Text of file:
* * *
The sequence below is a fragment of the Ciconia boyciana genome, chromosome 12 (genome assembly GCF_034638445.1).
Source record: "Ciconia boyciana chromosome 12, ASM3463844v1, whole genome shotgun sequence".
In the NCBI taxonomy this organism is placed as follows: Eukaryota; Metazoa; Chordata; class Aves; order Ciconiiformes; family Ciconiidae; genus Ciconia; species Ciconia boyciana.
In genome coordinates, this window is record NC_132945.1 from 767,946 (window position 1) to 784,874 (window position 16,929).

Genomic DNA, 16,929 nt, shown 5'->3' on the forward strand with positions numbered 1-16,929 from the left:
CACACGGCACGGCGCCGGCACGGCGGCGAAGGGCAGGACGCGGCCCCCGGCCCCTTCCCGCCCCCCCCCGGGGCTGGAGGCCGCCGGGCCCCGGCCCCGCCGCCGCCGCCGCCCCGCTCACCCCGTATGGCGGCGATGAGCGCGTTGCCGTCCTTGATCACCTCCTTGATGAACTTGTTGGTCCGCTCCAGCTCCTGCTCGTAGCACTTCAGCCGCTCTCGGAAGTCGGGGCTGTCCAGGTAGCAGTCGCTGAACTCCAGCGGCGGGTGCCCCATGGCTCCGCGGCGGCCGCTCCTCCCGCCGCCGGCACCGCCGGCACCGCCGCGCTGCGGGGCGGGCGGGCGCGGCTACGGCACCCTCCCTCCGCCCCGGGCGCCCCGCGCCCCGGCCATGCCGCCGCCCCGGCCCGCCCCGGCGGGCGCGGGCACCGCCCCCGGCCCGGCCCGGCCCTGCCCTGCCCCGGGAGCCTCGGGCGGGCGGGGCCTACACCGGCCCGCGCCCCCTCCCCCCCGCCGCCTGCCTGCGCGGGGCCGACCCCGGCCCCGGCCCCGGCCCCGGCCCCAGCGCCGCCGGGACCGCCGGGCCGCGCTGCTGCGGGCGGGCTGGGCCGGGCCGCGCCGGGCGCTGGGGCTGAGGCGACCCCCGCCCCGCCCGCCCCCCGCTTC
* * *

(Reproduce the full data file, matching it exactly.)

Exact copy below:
The sequence below is a fragment of the Ciconia boyciana genome, chromosome 12 (genome assembly GCF_034638445.1).
Source record: "Ciconia boyciana chromosome 12, ASM3463844v1, whole genome shotgun sequence".
In the NCBI taxonomy this organism is placed as follows: Eukaryota; Metazoa; Chordata; class Aves; order Ciconiiformes; family Ciconiidae; genus Ciconia; species Ciconia boyciana.
In genome coordinates, this window is record NC_132945.1 from 767,946 (window position 1) to 784,874 (window position 16,929).

Genomic DNA, 16,929 nt, shown 5'->3' on the forward strand with positions numbered 1-16,929 from the left:
CACACGGCACGGCGCCGGCACGGCGGCGAAGGGCAGGACGCGGCCCCCGGCCCCTTCCCGCCCCCCCCCGGGGCTGGAGGCCGCCGGGCCCCGGCCCCGCCGCCGCCGCCGCCCCGCTCACCCCGTATGGCGGCGATGAGCGCGTTGCCGTCCTTGATCACCTCCTTGATGAACTTGTTGGTCCGCTCCAGCTCCTGCTCGTAGCACTTCAGCCGCTCTCGGAAGTCGGGGCTGTCCAGGTAGCAGTCGCTGAACTCCAGCGGCGGGTGCCCCATGGCTCCGCGGCGGCCGCTCCTCCCGCCGCCGGCACCGCCGGCACCGCCGCGCTGCGGGGCGGGCGGGCGCGGCTACGGCACCCTCCCTCCGCCCCGGGCGCCCCGCGCCCCGGCCATGCCGCCGCCCCGGCCCGCCCCGGCGGGCGCGGGCACCGCCCCCGGCCCGGCCCGGCCCTGCCCTGCCCCGGGAGCCTCGGGCGGGCGGGGCCTACACCGGCCCGCGCCCCCTCCCCCCCGCCGCCTGCCTGCGCGGGGCCGACCCCGGCCCCGGCCCCGGCCCCGGCCCCAGCGCCGCCGGGACCGCCGGGCCGCGCTGCTGCGGGCGGGCTGGGCCGGGCCGCGCCGGGCGCTGGGGCTGAGGCGACCCCCGCCCCGCCCGCCCCCCGCTTC